Rabin, Arafat Try to Restore Peace Process Momentum

TIMES STAFF WRITER

Israeli Prime Minister Yitzhak Rabin and PLO Chairman Yasser Arafat, in an air-clearing meeting after a month of crises, attempted here Thursday to restore the cooperation that underpins the search for peace in the Middle East.

Rabin--who did most of the talking in the cordial, 45-minute session--said the two discussed the agenda for negotiations that open next week on Palestinian national elections and on an accompanying pullback by Israeli troops from Palestinian towns and villages on the West Bank.

Neither man, however, would do more than describe their private, one-on-one session as positive.

The two leaders, who had just received a Spanish peace prize for their efforts to end the Arab-Israeli conflict, had wanted to move beyond the recent clashes in the Gaza Strip between Arafat's supporters and radical Muslim fundamentalists and the continuing attacks by the radicals upon Israeli soldiers and civilians, in both Gaza and Israel itself.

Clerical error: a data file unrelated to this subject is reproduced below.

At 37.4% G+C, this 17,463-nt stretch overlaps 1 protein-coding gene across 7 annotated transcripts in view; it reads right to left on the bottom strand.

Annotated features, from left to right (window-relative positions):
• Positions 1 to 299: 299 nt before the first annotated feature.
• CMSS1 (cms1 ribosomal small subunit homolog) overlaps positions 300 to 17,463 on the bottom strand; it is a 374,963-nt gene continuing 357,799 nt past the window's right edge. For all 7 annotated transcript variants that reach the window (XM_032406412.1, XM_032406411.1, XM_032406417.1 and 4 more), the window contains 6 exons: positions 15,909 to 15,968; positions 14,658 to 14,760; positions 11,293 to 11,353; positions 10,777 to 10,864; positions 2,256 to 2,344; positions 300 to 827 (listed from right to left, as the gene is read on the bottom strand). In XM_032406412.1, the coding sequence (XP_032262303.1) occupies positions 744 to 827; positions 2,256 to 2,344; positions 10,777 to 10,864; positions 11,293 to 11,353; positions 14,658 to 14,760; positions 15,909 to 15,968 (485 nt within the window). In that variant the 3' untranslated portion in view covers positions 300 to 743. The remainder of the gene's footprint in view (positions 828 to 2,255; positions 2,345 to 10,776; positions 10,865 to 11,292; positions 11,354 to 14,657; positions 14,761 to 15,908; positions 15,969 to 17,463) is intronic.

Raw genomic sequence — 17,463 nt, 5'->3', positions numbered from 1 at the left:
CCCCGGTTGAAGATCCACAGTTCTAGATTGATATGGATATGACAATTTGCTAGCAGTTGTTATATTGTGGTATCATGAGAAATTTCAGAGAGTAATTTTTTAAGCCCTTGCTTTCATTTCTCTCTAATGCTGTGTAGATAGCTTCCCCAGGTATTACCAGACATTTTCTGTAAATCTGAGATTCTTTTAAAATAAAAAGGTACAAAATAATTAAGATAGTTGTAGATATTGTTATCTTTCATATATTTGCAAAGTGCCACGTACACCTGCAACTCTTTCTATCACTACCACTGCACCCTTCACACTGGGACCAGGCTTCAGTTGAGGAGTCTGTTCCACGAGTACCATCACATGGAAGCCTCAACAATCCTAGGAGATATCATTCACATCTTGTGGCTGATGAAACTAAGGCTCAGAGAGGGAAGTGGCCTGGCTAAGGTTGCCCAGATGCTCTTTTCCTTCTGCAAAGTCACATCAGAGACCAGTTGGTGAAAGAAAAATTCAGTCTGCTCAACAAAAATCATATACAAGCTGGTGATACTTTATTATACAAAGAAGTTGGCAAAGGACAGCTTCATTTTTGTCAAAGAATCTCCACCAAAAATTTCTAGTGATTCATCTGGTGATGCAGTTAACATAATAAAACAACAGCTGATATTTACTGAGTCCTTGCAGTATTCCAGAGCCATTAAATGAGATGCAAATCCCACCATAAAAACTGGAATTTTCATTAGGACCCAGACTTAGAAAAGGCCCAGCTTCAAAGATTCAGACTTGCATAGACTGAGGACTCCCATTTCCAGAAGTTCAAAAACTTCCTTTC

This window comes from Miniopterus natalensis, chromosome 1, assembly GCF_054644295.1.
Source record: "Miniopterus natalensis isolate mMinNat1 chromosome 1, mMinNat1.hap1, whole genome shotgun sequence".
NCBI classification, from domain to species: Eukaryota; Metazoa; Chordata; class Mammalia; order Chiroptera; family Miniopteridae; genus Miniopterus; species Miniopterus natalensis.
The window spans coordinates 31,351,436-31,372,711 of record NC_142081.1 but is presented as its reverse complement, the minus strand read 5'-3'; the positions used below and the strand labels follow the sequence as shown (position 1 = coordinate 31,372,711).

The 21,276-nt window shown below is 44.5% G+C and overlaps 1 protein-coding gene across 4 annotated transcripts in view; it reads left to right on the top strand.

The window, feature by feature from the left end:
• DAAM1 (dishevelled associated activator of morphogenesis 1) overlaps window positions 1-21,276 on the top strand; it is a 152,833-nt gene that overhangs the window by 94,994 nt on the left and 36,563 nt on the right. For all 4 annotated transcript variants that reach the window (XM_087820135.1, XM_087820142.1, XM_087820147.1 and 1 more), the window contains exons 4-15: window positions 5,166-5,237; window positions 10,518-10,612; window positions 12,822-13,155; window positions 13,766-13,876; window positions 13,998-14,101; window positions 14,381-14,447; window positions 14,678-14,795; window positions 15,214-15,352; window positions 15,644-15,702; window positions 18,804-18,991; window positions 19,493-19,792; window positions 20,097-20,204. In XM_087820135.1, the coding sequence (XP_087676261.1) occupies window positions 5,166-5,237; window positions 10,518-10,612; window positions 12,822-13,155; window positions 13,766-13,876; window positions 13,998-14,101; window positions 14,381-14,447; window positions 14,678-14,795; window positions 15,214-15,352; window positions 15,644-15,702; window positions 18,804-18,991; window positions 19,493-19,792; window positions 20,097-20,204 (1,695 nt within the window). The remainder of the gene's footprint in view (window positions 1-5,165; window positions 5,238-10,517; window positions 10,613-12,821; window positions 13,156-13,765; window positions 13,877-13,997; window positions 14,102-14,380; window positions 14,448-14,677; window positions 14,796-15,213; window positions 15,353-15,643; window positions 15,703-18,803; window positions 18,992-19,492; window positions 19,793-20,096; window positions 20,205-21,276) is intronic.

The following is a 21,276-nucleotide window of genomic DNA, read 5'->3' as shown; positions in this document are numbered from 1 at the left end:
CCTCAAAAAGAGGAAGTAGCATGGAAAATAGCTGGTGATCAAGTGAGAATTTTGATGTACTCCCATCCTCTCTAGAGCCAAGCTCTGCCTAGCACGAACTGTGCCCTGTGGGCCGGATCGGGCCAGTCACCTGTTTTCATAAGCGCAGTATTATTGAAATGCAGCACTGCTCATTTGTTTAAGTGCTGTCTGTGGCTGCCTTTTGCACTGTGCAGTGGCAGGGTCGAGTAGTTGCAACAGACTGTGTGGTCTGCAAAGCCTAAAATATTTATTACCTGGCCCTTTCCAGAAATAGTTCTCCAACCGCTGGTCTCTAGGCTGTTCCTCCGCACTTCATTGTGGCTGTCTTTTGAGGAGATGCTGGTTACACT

"The peace process is in a continuous crisis and is really in danger, great danger even, of stalling," an Arafat adviser commented. "We need to recover the momentum."

According to Israeli and Palestinian officials, the issues before the two leaders were threefold:

* Negotiations on the Palestinian elections, originally envisioned for last July, and the Israeli redeployment that is to precede them on the West Bank.

* The development assistance needed by the Palestinian Authority, which Arafat heads as chairman of the Palestine Liberation Organization.

* The tense situation in the Gaza Strip, where further protests are expected today by supporters of the Islamic Resistance Movement, known as Hamas, and the militant group Islamic Jihad to denounce the killing last Friday of at least 12 people during clashes with the Palestinian police.

Israeli Arab mediators secured a temporary truce between Hamas and Fatah, the PLO's largest faction, that is meant to prevent violence from erupting. But even the mediators have doubts about whether the truce, worked out at the senior political level, will keep order in the street, which is increasingly dominated by youthful, armed activists.